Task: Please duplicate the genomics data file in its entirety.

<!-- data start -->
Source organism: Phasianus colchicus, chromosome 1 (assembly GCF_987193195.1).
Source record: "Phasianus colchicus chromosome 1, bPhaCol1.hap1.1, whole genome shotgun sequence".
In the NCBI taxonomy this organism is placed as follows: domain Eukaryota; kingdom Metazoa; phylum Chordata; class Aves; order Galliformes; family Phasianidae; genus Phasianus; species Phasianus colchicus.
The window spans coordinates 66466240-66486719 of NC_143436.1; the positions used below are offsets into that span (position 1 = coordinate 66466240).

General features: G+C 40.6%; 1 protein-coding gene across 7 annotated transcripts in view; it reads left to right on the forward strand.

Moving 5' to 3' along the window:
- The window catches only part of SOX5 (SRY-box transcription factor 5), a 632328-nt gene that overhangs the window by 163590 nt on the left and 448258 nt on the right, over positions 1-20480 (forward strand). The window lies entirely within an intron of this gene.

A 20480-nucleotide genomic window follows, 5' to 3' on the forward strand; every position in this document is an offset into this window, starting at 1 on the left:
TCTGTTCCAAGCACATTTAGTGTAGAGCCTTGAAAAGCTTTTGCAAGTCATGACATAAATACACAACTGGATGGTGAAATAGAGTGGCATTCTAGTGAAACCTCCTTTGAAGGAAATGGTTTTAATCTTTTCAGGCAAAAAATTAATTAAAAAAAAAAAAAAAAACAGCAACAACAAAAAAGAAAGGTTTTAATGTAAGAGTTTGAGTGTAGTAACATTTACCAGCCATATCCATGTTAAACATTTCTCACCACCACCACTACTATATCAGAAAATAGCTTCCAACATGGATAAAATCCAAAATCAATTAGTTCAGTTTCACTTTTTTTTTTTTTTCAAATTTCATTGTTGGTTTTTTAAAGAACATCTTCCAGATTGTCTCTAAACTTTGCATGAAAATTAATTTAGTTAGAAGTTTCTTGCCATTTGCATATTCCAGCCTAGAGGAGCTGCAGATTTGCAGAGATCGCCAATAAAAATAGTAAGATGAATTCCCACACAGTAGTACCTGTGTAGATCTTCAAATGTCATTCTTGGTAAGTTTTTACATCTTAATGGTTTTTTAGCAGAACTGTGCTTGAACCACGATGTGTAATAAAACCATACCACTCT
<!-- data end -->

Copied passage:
Source organism: Phasianus colchicus, chromosome 1 (assembly GCF_987193195.1).
Source record: "Phasianus colchicus chromosome 1, bPhaCol1.hap1.1, whole genome shotgun sequence".
In the NCBI taxonomy this organism is placed as follows: domain Eukaryota; kingdom Metazoa; phylum Chordata; class Aves; order Galliformes; family Phasianidae; genus Phasianus; species Phasianus colchicus.
The window spans coordinates 66466240-66486719 of NC_143436.1; the positions used below are offsets into that span (position 1 = coordinate 66466240).

General features: G+C 40.6%; 1 protein-coding gene across 7 annotated transcripts in view; it reads left to right on the forward strand.

Moving 5' to 3' along the window:
- The window catches only part of SOX5 (SRY-box transcription factor 5), a 632328-nt gene that overhangs the window by 163590 nt on the left and 448258 nt on the right, over positions 1-20480 (forward strand). The window lies entirely within an intron of this gene.

A 20480-nucleotide genomic window follows, 5' to 3' on the forward strand; every position in this document is an offset into this window, starting at 1 on the left:
TCTGTTCCAAGCACATTTAGTGTAGAGCCTTGAAAAGCTTTTGCAAGTCATGACATAAATACACAACTGGATGGTGAAATAGAGTGGCATTCTAGTGAAACCTCCTTTGAAGGAAATGGTTTTAATCTTTTCAGGCAAAAAATTAATTAAAAAAAAAAAAAAAAACAGCAACAACAAAAAAGAAAGGTTTTAATGTAAGAGTTTGAGTGTAGTAACATTTACCAGCCATATCCATGTTAAACATTTCTCACCACCACCACTACTATATCAGAAAATAGCTTCCAACATGGATAAAATCCAAAATCAATTAGTTCAGTTTCACTTTTTTTTTTTTTTCAAATTTCATTGTTGGTTTTTTAAAGAACATCTTCCAGATTGTCTCTAAACTTTGCATGAAAATTAATTTAGTTAGAAGTTTCTTGCCATTTGCATATTCCAGCCTAGAGGAGCTGCAGATTTGCAGAGATCGCCAATAAAAATAGTAAGATGAATTCCCACACAGTAGTACCTGTGTAGATCTTCAAATGTCATTCTTGGTAAGTTTTTACATCTTAATGGTTTTTTAGCAGAACTGTGCTTGAACCACGATGTGTAATAAAACCATACCACTCT